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Understanding and practising cloze procedure
By Emma at Galore Park
01 Nov

What is cloze procedure?

The ability to work out the meaning of an unfamiliar word in a text is the skill being tested by cloze procedure. We naturally think about what the meaning of this word might be by considering what the text is about, the other words in the same sentence and the word class (such as a verb, noun or adjective). Finally we use our knowledge of English to make a calculated guess.
 
Cloze procedure tests, increasingly common in 11+ verbal reasoning tests introduced in recent years, consist of sentences or paragraphs where a word is missing and few clue letters are given. More challenging tests provide no clue letters at all.
 
Both types of questions can appear in 11+ papers although there are also other questions that test the combination of skills we use to work out the meaning of words. Typical questions of this type ask your child to find a word with similar or opposite meaning (these are also called cloze opposites), spotting words that are related in some way and reordering sentences to make sense.

 
Why is this being tested?

All the skills you subconsciously use to work out the meaning of words are being tested by cloze procedure and therefore give schools a good indicator of your child’s understanding and ability to use the English language. Consequently, children with accurate spelling skills, a wide vocabulary and a competent grasp of grammar do well in these tests.
 
Galore Park is aware of the difficulties children and parents face in preparing for these unfamiliar exams and have developed their new Verbal Reasoning series to support them. The teaching in the Verbal Reasoning Study and Revision Guide builds on English skills already developed in school and provides clearly explained answers to enable parents and children to understand what it takes to answer the most challenging questions.
 
Practical advice is offered on how to build your child’s confidence and abilities in answering cloze procedure questions, such as the variety of texts to include in their reading to improve vocabulary, collecting lists of different types of words and games to play together as a family that improve an awareness of word choice.

 
What do the questions look like in the cloze procedure tests?

The following examples show the most common questions your child will encounter in cloze procedure tests and these are all explained and tested in the Galore Park verbal reasoning series.
Variations on these questions can appear in 11+ tests from year to year and the series presents these questions in different ways to help your child become familiar with these challenges.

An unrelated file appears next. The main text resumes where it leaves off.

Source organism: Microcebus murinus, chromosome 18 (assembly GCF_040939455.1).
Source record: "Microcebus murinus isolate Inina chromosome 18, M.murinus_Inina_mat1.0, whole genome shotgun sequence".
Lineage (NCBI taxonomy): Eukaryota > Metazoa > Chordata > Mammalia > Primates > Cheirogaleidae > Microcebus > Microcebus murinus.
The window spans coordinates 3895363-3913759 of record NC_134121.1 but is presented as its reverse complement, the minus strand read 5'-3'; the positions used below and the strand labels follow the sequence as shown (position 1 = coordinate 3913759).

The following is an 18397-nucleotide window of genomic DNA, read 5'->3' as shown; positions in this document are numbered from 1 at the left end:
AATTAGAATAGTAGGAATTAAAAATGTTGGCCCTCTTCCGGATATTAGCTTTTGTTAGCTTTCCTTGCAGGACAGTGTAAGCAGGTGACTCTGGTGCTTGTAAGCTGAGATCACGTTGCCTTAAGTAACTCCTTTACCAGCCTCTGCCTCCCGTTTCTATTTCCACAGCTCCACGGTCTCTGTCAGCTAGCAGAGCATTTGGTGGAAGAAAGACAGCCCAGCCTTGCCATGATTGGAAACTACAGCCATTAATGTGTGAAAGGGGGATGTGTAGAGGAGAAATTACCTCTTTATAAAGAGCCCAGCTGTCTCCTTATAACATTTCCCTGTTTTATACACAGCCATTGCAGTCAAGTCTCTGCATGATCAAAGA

Example 1 (clue letters given)
 
Complete the sentence(s)
Read the sentence carefully to work out what the missing words might be then write out each complete word on the line to the right of the question.
They s__ __ r __d high above the rooftops before.
the as__ __ __ __ing aircraft disappeared into the clouds above.
 
Some words in these questions are easier to work out than others, although the difficulty-level can be misleading since they are often testing different aspects of reading. The first word above is only clear after reading the whole sentence so it testing the ability to ‘read around’ a word. Once the context is understood ‘soared’ is clearly the answer although unless spelled correctly marks would not be given. The clue to the second word is the ending, signaling that it is an adjective although the word ‘ascending’ is more challenging in terms of both vocabulary and spelling.
 
Example 2 (no clue letters given)
 
Complete the sentence(s)
In the sentence below a word has been left out. Choose a word to complete the sentence so that it makes sense.
The ______ raised its trunk and soaked the child with water.
 
Questions of this type are less likely to include challenging vocabulary because the missing word must be unambiguous. These questions are looking for skills in understanding how sentences are put together (the missing word is clearly a noun) and in using clues in the sentence to work out the specific word to be inserted. The only possible word is ‘elephant’ from the reference to ‘trunk’ and ‘soaked’.
 

In the second part of this blog, publishing on Monday, we'll be covering other types of questions which test children's understanding of word meaning, including 'synonyms and antonyms', 'match the meaning' and 'order the sentence'.

To ensure all verbal reasoning skills are thoroughly reviewed ahead of the exams, check out the Galore Park verbal reasoning range.


 

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